August 20, 2020

Remember Tuesday’s brilliant pitching? That didn’t happen Wednesday as Twins lose big to Brewers

Ex-Dodger Rich Hill looked every bit like a 40-year-old pitcher and the bullpen was just as bad as the Brewers scored early and often to beat the Twins, 9-3, on Wednesday.

Hill got into trouble right away, lasting all of two-plus innings. He allowed four runs, all earned, on 53 pitches. He also walked three and served up a home run and his night was done. And then things really went downhill.

Minnesota native Caleb Thielbar made a scoreless appearance, but lefty, Lewis Thorpe, did not. The Aussie got knocked around pretty good, giving up four runs, all earned, on six hits, including two home runs, over four innings. He also walked three batters.

By then the game was out of reach so Twins manager Rocco Baldelli called on infielder, Ehire Adrianza, to pitch the ninth. He gave up a home run to Brewers DH Keston Hiura, which for Hiura must have felt like sweet revenge after the Twins caught him loafing earlier in the game.

With a man on first, Hiura hit an infield fly that Twins infielder Ildemaro Vargas decided to let fall to the ground because Hiura didn’t run out the pop fly. Once the ball fell to the ground, Vargas turned a double play to get two outs rather than just one flyout.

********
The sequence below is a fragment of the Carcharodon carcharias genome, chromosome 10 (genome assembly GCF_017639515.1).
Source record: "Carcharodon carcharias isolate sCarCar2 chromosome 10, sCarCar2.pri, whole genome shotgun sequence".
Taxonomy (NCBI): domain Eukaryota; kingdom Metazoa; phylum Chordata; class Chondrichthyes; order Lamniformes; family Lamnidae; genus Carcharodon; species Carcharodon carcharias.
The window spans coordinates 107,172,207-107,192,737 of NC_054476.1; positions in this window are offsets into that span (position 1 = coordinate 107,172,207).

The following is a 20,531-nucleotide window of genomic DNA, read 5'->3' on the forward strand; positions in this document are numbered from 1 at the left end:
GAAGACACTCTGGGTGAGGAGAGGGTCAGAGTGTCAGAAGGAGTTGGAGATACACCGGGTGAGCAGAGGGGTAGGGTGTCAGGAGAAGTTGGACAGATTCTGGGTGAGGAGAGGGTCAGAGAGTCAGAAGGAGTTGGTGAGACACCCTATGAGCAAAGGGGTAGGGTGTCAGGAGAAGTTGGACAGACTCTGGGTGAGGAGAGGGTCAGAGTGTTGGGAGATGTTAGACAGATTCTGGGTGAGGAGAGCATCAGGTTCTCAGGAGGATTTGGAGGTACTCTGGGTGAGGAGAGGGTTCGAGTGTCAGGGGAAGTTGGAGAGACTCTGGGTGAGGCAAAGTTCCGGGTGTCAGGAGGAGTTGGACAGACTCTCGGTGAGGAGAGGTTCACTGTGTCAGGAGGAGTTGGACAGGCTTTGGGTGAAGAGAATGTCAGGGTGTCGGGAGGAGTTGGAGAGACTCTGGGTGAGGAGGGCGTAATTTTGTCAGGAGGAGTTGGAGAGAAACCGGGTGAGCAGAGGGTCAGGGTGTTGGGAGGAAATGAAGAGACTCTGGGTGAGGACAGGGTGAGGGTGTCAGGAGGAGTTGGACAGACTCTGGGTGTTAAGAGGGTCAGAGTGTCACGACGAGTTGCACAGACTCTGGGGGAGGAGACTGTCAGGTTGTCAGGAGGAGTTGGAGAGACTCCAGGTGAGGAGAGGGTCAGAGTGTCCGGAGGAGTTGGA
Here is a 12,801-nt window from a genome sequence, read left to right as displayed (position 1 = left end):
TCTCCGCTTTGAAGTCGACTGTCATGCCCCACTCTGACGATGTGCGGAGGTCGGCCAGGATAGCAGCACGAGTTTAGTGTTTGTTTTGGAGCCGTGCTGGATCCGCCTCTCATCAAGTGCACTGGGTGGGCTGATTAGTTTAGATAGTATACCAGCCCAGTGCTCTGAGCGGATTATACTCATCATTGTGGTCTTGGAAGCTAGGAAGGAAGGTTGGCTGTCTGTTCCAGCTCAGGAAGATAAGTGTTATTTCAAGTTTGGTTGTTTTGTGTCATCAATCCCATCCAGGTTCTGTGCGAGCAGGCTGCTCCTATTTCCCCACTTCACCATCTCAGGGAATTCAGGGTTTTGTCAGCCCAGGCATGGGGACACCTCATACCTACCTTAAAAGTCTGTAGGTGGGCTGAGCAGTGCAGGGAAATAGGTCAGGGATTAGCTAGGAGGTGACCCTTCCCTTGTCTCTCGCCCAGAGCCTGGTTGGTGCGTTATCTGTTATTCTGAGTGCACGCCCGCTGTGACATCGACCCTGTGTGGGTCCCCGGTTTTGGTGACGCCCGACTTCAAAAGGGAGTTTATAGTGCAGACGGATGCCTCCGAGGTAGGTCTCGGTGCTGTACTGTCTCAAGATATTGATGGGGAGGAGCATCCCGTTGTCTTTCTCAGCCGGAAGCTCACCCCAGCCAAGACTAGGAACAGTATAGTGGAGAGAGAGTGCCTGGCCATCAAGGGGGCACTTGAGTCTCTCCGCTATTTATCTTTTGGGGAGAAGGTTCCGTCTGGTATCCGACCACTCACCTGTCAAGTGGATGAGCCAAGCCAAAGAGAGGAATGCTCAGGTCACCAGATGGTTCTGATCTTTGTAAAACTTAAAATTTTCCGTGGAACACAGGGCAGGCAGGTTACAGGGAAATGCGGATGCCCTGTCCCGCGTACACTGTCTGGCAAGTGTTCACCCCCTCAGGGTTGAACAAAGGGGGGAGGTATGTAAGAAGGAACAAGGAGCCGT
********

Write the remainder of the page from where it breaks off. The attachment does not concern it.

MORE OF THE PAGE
Jose Berrios gets the ball Thursday in the rubber match. Boy, does he need to make a good start.

Extra innings…

-Catcher Mitch Garver exited Wednesday’s game with an apparent injury.

-Marwin Gonzalez had two hits, including a ninth inning home run. Miguel Sano also had two hits, including his third double in the series.

-Eddie Rosario has made some nice plays of late, but he committed an error Wednesday when he overthrew home plate.

-If you’re wondering what the headline is in reference to, Twins pitcher Kenta Maeda pitched no-hit ball for eight innings on Tuesday before giving up a single in the top of the ninth inning.


Hi, I’m Rolf Boone, Twins fan.

I became a fan of the Minnesota Twins after a friendly wager in the early 1980s. I survived Ron Davis, the meltdown in Cleveland, Phil Bradley at the Kingdome and then marveled at a rising generation of stars and two World Series wins in 1987 and 1991. Brad Radke made the 1990s bearable, while Kirby Puckett’s eye injury, exit from the game and eventual death made it almost too much to bear. The new century ushered in more talent — Joe Mauer, Johan Santana, Joe Nathan, Torii Hunter, Justin Morneau — and consecutive seasons of playoff baseball, followed by consecutive seasons of losing baseball. A winning season returned in 2015. So here we are. Go Twins.